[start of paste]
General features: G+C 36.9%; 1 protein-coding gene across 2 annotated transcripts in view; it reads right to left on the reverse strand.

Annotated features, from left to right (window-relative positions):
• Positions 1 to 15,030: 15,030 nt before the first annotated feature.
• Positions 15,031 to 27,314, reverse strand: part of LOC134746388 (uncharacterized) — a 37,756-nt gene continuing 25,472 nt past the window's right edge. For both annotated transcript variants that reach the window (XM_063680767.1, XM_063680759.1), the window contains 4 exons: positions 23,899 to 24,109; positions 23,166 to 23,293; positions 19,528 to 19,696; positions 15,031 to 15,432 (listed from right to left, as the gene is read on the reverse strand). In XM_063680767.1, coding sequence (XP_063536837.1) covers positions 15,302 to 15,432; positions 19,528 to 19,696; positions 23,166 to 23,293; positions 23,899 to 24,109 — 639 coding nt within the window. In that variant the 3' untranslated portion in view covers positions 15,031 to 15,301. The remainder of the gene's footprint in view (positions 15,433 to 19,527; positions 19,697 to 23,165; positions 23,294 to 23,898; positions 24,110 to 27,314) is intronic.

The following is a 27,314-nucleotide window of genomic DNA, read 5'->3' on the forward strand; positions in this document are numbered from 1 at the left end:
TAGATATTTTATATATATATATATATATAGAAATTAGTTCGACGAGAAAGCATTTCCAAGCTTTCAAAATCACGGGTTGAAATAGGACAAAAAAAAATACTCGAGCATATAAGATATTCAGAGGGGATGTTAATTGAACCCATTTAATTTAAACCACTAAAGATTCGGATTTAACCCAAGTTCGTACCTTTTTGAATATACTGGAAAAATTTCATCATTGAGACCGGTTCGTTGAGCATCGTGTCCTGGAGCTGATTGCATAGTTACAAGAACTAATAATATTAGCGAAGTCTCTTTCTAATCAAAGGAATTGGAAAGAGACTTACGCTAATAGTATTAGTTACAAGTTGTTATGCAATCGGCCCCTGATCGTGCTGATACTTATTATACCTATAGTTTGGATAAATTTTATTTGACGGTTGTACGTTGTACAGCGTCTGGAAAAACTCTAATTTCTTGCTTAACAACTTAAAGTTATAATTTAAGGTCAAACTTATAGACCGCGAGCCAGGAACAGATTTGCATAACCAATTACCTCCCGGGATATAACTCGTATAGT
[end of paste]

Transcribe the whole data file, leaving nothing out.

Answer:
General features: G+C 36.9%; 1 protein-coding gene across 2 annotated transcripts in view; it reads right to left on the reverse strand.

Annotated features, from left to right (window-relative positions):
• Positions 1 to 15,030: 15,030 nt before the first annotated feature.
• Positions 15,031 to 27,314, reverse strand: part of LOC134746388 (uncharacterized) — a 37,756-nt gene continuing 25,472 nt past the window's right edge. For both annotated transcript variants that reach the window (XM_063680767.1, XM_063680759.1), the window contains 4 exons: positions 23,899 to 24,109; positions 23,166 to 23,293; positions 19,528 to 19,696; positions 15,031 to 15,432 (listed from right to left, as the gene is read on the reverse strand). In XM_063680767.1, coding sequence (XP_063536837.1) covers positions 15,302 to 15,432; positions 19,528 to 19,696; positions 23,166 to 23,293; positions 23,899 to 24,109 — 639 coding nt within the window. In that variant the 3' untranslated portion in view covers positions 15,031 to 15,301. The remainder of the gene's footprint in view (positions 15,433 to 19,527; positions 19,697 to 23,165; positions 23,294 to 23,898; positions 24,110 to 27,314) is intronic.

The following is a 27,314-nucleotide window of genomic DNA, read 5'->3' on the forward strand; positions in this document are numbered from 1 at the left end:
TAGATATTTTATATATATATATATATATAGAAATTAGTTCGACGAGAAAGCATTTCCAAGCTTTCAAAATCACGGGTTGAAATAGGACAAAAAAAAATACTCGAGCATATAAGATATTCAGAGGGGATGTTAATTGAACCCATTTAATTTAAACCACTAAAGATTCGGATTTAACCCAAGTTCGTACCTTTTTGAATATACTGGAAAAATTTCATCATTGAGACCGGTTCGTTGAGCATCGTGTCCTGGAGCTGATTGCATAGTTACAAGAACTAATAATATTAGCGAAGTCTCTTTCTAATCAAAGGAATTGGAAAGAGACTTACGCTAATAGTATTAGTTACAAGTTGTTATGCAATCGGCCCCTGATCGTGCTGATACTTATTATACCTATAGTTTGGATAAATTTTATTTGACGGTTGTACGTTGTACAGCGTCTGGAAAAACTCTAATTTCTTGCTTAACAACTTAAAGTTATAATTTAAGGTCAAACTTATAGACCGCGAGCCAGGAACAGATTTGCATAACCAATTACCTCCCGGGATATAACTCGTATAGT